A new virus that is spread to people through mosquito bites is Zika virus. The most common symptoms of this virus disease are fever, rash, joint pain, and conjunctivitis (red eyes).
An alert was issued by the Pan American Health Organization (PAHO) in May 2015 against the first confirmed Zika virus infection in Brazil. The outbreak in Brazil led to reports of Guillain-Barre syndrome and pregnant women giving birth to babies with birth defects and poor pregnancy outcomes.
These are the 5 most important things you need to know about this virus:
- A vaccine has not been found to prevent Zika, or a medicine to treat the infection.
- Aedes mosquitoes transmit the virus by biting a person with an active infection then biting others. The infected people then become carriers during the time they have symptoms.
- According to the CDC, the Zika virus is now being locally transmitted in Barbados, Bolivia, Brazil, Cape Verde, Colombia, Dominican Republic, Ecuador, El Salvador, French Guiana, Guadeloupe, Guatemala, Guyana, Haiti, Honduras, Martinique, Mexico, Panama, Paraguay, Puerto Rico, Saint Martin, Suriname, Samoa, the U.S. Virgin Islands and Venezuela.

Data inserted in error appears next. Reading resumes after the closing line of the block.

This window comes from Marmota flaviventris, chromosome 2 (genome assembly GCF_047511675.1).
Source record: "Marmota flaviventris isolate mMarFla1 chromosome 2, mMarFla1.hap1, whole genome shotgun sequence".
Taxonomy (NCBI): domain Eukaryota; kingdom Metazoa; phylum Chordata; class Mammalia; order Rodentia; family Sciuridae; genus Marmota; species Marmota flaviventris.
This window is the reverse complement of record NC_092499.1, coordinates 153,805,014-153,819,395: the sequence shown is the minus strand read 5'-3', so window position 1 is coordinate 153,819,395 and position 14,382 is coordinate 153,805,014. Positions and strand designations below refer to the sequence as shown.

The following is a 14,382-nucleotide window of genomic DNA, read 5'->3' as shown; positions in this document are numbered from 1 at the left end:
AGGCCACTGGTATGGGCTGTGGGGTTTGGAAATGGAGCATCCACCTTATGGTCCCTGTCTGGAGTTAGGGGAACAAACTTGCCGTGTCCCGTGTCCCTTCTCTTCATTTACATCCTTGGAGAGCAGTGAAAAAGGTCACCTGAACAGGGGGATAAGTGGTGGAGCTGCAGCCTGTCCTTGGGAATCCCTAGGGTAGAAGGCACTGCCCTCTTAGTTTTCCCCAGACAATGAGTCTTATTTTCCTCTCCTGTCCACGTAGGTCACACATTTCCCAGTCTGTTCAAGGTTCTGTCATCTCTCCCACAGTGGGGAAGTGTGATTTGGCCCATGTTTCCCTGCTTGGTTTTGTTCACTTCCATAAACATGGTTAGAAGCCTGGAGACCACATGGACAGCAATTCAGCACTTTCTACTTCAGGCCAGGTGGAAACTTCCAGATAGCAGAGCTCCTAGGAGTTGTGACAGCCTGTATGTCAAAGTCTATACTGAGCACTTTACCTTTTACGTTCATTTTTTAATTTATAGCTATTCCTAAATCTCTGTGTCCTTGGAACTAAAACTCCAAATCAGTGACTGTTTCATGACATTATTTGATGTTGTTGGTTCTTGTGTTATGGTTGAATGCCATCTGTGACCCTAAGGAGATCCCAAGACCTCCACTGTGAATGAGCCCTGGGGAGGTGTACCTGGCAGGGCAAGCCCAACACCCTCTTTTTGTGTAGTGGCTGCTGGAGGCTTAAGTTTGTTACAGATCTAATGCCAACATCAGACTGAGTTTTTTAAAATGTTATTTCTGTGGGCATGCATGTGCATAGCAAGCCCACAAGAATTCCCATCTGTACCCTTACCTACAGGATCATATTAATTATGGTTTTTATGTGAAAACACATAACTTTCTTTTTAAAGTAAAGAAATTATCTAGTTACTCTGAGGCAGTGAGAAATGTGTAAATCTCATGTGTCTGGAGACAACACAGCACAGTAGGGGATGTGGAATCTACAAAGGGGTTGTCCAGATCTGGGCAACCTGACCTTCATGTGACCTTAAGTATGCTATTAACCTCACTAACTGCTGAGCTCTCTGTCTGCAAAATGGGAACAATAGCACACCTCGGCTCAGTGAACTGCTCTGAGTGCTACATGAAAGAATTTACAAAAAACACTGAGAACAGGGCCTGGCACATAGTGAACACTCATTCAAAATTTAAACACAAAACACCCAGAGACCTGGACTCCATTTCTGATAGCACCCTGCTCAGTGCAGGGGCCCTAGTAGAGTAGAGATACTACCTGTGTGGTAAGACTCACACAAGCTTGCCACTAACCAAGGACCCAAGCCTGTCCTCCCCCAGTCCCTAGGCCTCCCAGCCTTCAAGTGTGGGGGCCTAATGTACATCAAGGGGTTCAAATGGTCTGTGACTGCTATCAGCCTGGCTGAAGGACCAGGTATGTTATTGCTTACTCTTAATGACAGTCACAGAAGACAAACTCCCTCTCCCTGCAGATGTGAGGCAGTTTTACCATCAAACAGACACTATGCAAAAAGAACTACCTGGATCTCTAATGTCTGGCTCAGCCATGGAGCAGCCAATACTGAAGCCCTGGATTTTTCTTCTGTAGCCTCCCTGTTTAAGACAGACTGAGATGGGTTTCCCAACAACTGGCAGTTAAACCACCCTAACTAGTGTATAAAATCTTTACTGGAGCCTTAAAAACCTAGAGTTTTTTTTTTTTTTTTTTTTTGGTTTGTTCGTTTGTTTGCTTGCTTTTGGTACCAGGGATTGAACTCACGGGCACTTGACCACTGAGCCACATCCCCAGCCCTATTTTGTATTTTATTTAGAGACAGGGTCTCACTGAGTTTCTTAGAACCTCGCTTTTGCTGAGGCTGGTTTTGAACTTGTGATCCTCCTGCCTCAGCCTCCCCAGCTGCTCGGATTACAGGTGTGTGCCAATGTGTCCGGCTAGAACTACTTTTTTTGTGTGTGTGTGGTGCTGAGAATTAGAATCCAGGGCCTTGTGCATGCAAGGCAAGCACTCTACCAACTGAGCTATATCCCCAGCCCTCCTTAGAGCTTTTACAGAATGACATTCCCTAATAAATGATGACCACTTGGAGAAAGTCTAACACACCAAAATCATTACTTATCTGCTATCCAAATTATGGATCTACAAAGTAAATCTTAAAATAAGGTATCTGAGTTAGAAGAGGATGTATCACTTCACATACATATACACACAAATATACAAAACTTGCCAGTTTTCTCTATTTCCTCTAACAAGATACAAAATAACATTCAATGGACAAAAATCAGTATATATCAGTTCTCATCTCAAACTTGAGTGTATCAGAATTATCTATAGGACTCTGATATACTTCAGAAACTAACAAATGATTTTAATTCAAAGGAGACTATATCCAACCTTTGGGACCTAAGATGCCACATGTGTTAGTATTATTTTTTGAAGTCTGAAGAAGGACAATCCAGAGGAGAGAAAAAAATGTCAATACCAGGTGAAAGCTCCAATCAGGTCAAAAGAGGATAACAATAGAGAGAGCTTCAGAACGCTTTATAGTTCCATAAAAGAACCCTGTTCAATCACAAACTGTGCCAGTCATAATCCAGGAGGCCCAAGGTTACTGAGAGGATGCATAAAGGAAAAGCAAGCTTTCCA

- Since there is no treatment or vaccine available, the best protection is to avoid travelling to areas with an active infestation. If you have to travel to a country where Zika is present, the CDC advises strict adherence to mosquito protection measures: Use an EPA-approved repellent over sunscreen, wear long pants and long-sleeved shirts, thick enough to block a mosquito bite, and sleep in air-conditioned, screened rooms, among others.
- Researchers around the world are working hard to create a Zika vaccine. Health officials are implementing traditional mosquito control techniques such as spraying pesticides and emptying standing water receptacles where mosquitoes breed. The CDC urges all the local homeowners, hotel owners and visitors to countries where the Zika virus is present; to participate in these preventive measures and eliminate the standing water they seem like in outdoor buckets and flower pots.
Studies show local control is only marginally effective, since it is so hard to get to all possible breeding areas. Brian Foy, a microbiologist, said that these mosquitoes are not only hard to find, but as well to eliminate, since Aedes aegypti, the type of mosquitoes that spread the virus, has evolved to live near humans and “can replicate in flower vases and other tiny sources of water.”